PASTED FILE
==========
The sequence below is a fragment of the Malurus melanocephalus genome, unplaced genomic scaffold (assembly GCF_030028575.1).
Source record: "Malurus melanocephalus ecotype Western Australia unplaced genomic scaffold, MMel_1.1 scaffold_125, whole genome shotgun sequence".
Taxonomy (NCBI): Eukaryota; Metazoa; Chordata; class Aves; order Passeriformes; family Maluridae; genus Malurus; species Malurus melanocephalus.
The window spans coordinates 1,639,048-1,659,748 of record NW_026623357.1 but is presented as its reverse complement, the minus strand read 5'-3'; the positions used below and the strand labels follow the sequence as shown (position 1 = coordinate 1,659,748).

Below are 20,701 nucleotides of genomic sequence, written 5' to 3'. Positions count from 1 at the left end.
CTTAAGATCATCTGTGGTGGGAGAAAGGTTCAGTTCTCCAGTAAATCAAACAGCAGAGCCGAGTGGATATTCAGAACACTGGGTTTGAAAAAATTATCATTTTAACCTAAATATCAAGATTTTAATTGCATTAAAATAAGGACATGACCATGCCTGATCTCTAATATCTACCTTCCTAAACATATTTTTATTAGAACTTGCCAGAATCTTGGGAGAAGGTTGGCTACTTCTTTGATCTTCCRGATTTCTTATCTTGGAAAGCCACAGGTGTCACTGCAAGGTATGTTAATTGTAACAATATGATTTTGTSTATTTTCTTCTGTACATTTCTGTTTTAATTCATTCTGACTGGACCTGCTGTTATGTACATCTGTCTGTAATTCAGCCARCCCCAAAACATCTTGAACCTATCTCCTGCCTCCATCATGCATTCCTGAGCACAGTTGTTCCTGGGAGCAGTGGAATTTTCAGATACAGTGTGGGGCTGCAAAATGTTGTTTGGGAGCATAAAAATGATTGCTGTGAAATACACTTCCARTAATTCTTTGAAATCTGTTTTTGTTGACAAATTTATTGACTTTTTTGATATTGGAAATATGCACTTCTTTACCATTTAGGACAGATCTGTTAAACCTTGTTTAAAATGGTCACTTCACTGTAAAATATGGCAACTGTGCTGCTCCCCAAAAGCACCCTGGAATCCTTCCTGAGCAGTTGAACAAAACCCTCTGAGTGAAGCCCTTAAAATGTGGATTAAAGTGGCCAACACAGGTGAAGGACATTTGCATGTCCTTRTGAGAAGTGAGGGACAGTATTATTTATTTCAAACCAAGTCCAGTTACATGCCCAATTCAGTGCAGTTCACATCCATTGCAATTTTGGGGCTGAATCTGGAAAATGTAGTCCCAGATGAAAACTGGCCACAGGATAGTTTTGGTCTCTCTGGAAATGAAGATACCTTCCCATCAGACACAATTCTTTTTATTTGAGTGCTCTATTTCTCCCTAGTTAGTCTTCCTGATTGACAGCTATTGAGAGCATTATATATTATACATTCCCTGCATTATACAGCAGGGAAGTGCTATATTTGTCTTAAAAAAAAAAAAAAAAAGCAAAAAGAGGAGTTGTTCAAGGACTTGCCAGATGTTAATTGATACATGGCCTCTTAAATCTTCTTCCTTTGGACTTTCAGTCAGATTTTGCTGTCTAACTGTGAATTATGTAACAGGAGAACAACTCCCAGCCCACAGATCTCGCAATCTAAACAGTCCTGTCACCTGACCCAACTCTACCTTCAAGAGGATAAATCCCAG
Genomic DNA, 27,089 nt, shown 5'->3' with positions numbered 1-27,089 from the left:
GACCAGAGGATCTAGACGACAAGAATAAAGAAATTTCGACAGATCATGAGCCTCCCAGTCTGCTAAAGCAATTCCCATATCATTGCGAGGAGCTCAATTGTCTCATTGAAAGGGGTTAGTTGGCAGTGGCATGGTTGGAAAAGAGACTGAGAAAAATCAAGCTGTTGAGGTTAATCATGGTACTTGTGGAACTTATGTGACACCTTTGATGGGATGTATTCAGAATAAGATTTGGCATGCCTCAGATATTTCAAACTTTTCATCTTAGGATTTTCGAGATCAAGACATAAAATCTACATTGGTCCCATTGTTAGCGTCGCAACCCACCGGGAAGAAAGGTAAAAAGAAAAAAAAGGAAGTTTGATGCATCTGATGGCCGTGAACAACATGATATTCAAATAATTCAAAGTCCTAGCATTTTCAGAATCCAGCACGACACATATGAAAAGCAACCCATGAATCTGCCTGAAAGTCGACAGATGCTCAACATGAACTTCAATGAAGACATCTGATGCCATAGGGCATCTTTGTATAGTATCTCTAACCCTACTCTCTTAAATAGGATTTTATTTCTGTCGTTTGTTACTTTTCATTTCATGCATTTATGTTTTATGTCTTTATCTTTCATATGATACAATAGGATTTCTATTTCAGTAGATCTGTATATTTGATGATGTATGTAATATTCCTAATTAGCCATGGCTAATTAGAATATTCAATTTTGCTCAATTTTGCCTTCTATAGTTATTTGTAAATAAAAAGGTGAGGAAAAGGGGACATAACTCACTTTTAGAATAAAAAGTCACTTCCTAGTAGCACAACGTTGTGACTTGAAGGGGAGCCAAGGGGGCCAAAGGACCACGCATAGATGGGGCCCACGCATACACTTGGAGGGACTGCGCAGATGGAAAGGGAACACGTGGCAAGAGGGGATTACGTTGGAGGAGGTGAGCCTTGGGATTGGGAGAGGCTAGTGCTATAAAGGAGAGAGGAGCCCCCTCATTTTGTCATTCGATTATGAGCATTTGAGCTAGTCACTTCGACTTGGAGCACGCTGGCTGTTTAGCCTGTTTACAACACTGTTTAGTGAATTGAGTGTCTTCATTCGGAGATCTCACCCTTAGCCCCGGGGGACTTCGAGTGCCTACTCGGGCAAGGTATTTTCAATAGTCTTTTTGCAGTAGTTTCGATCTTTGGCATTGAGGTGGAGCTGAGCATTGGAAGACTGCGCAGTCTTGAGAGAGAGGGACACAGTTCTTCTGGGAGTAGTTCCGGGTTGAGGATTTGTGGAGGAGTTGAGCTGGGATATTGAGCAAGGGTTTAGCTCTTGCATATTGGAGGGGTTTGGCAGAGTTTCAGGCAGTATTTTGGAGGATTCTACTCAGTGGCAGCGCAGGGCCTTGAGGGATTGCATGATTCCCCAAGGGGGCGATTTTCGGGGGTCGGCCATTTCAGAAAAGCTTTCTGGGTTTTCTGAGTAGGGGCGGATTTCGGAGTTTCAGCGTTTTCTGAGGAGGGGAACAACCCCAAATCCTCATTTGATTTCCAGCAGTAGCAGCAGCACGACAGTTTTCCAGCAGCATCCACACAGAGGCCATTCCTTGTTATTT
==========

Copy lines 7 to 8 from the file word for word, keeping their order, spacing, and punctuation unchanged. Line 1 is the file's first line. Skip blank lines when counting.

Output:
Genomic DNA, 27,089 nt, shown 5'->3' with positions numbered 1-27,089 from the left:
GACCAGAGGATCTAGACGACAAGAATAAAGAAATTTCGACAGATCATGAGCCTCCCAGTCTGCTAAAGCAATTCCCATATCATTGCGAGGAGCTCAATTGTCTCATTGAAAGGGGTTAGTTGGCAGTGGCATGGTTGGAAAAGAGACTGAGAAAAATCAAGCTGTTGAGGTTAATCATGGTACTTGTGGAACTTATGTGACACCTTTGATGGGATGTATTCAGAATAAGATTTGGCATGCCTCAGATATTTCAAACTTTTCATCTTAGGATTTTCGAGATCAAGACATAAAATCTACATTGGTCCCATTGTTAGCGTCGCAACCCACCGGGAAGAAAGGTAAAAAGAAAAAAAAGGAAGTTTGATGCATCTGATGGCCGTGAACAACATGATATTCAAATAATTCAAAGTCCTAGCATTTTCAGAATCCAGCACGACACATATGAAAAGCAACCCATGAATCTGCCTGAAAGTCGACAGATGCTCAACATGAACTTCAATGAAGACATCTGATGCCATAGGGCATCTTTGTATAGTATCTCTAACCCTACTCTCTTAAATAGGATTTTATTTCTGTCGTTTGTTACTTTTCATTTCATGCATTTATGTTTTATGTCTTTATCTTTCATATGATACAATAGGATTTCTATTTCAGTAGATCTGTATATTTGATGATGTATGTAATATTCCTAATTAGCCATGGCTAATTAGAATATTCAATTTTGCTCAATTTTGCCTTCTATAGTTATTTGTAAATAAAAAGGTGAGGAAAAGGGGACATAACTCACTTTTAGAATAAAAAGTCACTTCCTAGTAGCACAACGTTGTGACTTGAAGGGGAGCCAAGGGGGCCAAAGGACCACGCATAGATGGGGCCCACGCATACACTTGGAGGGACTGCGCAGATGGAAAGGGAACACGTGGCAAGAGGGGATTACGTTGGAGGAGGTGAGCCTTGGGATTGGGAGAGGCTAGTGCTATAAAGGAGAGAGGAGCCCCCTCATTTTGTCATTCGATTATGAGCATTTGAGCTAGTCACTTCGACTTGGAGCACGCTGGCTGTTTAGCCTGTTTACAACACTGTTTAGTGAATTGAGTGTCTTCATTCGGAGATCTCACCCTTAGCCCCGGGGGACTTCGAGTGCCTACTCGGGCAAGGTATTTTCAATAGTCTTTTTGCAGTAGTTTCGATCTTTGGCATTGAGGTGGAGCTGAGCATTGGAAGACTGCGCAGTCTTGAGAGAGAGGGACACAGTTCTTCTGGGAGTAGTTCCGGGTTGAGGATTTGTGGAGGAGTTGAGCTGGGATATTGAGCAAGGGTTTAGCTCTTGCATATTGGAGGGGTTTGGCAGAGTTTCAGGCAGTATTTTGGAGGATTCTACTCAGTGGCAGCGCAGGGCCTTGAGGGATTGCATGATTCCCCAAGGGGGCGATTTTCGGGGGTCGGCCATTTCAGAAAAGCTTTCTGGGTTTTCTGAGTAGGGGCGGATTTCGGAGTTTCAGCGTTTTCTGAGGAGGGGAACAACCCCAAATCCTCATTTGATTTCCAGCAGTAGCAGCAGCACGACAGTTTTCCAGCAGCATCCACACAGAGGCCATTCCTTGTTATTT